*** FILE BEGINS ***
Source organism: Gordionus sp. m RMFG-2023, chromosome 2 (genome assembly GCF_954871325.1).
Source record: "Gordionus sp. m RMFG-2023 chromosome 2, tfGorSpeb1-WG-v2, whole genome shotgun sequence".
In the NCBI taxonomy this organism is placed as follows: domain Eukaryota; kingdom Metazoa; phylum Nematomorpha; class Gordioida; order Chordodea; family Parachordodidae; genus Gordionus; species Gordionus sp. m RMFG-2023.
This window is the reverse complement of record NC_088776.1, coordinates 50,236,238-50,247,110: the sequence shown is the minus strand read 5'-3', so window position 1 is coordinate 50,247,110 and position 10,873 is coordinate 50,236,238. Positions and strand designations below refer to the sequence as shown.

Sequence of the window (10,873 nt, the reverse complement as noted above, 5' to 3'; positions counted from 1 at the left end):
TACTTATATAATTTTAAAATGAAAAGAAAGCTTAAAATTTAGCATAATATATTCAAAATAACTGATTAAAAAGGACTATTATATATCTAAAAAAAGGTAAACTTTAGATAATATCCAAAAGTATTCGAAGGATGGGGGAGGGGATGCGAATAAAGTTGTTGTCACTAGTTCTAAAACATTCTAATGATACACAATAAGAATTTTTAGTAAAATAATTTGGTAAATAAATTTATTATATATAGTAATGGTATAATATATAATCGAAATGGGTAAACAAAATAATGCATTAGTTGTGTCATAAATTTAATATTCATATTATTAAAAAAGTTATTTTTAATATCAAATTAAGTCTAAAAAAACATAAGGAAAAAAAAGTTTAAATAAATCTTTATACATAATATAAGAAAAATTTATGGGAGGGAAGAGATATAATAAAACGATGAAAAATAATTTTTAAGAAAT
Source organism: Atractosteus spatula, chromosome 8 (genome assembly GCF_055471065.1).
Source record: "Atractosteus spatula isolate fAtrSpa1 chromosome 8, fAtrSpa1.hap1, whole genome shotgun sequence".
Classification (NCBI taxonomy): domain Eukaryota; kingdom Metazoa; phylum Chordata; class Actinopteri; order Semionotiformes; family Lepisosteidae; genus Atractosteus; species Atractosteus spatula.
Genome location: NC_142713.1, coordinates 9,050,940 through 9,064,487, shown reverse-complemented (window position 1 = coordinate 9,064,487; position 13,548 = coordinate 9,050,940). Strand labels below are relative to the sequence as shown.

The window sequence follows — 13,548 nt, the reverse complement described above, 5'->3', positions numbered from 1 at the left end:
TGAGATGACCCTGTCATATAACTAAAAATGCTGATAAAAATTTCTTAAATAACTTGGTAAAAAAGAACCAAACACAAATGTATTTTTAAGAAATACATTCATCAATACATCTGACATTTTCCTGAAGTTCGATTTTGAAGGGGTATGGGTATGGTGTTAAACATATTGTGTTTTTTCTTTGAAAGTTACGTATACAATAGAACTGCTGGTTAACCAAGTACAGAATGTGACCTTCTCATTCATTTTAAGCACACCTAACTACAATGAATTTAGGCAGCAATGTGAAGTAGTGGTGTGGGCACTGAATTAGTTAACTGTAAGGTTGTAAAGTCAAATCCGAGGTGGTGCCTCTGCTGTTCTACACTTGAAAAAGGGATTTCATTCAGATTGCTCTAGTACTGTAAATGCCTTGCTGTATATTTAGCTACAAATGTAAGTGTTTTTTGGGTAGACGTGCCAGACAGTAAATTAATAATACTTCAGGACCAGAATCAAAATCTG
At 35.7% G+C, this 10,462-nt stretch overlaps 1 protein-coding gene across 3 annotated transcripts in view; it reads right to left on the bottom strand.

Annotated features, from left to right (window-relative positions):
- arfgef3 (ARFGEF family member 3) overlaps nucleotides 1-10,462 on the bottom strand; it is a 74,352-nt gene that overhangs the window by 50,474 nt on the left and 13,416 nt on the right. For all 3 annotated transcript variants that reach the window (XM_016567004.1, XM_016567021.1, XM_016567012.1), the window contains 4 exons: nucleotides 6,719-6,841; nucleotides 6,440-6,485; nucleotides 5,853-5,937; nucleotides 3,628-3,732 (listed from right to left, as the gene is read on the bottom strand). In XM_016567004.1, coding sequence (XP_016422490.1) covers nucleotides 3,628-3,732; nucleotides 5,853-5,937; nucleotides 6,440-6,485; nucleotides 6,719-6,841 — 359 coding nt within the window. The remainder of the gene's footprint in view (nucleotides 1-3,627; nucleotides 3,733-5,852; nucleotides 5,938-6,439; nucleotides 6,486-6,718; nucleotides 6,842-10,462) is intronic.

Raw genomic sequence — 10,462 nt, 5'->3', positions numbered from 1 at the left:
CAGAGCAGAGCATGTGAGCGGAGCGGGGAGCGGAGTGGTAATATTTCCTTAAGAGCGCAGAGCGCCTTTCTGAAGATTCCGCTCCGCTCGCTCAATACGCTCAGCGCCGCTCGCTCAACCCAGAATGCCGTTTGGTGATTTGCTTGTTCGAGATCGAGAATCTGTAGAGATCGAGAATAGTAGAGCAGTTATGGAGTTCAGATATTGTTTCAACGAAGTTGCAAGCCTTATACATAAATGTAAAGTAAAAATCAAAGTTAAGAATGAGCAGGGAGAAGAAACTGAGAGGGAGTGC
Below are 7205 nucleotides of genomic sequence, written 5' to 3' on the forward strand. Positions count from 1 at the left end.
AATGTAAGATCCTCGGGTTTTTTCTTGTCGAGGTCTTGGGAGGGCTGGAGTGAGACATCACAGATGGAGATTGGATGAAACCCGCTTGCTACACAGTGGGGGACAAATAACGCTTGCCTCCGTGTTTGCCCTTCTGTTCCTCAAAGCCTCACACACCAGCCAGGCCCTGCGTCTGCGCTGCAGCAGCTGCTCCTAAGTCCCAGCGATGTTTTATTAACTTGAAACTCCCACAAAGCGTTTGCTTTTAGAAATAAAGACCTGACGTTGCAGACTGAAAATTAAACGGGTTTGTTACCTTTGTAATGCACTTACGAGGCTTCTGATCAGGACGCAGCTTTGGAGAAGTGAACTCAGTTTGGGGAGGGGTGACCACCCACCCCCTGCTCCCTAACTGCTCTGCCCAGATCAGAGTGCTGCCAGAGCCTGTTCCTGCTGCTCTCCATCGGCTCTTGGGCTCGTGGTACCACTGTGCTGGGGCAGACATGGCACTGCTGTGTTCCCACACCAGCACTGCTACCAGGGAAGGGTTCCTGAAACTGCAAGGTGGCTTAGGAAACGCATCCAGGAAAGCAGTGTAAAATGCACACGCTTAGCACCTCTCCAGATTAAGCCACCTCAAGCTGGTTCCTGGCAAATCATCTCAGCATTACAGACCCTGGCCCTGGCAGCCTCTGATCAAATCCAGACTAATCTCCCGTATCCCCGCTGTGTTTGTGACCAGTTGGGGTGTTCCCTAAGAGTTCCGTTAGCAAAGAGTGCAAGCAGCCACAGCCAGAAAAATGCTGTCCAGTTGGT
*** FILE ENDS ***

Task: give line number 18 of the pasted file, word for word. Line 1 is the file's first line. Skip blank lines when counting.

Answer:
Below are 7205 nucleotides of genomic sequence, written 5' to 3' on the forward strand. Positions count from 1 at the left end.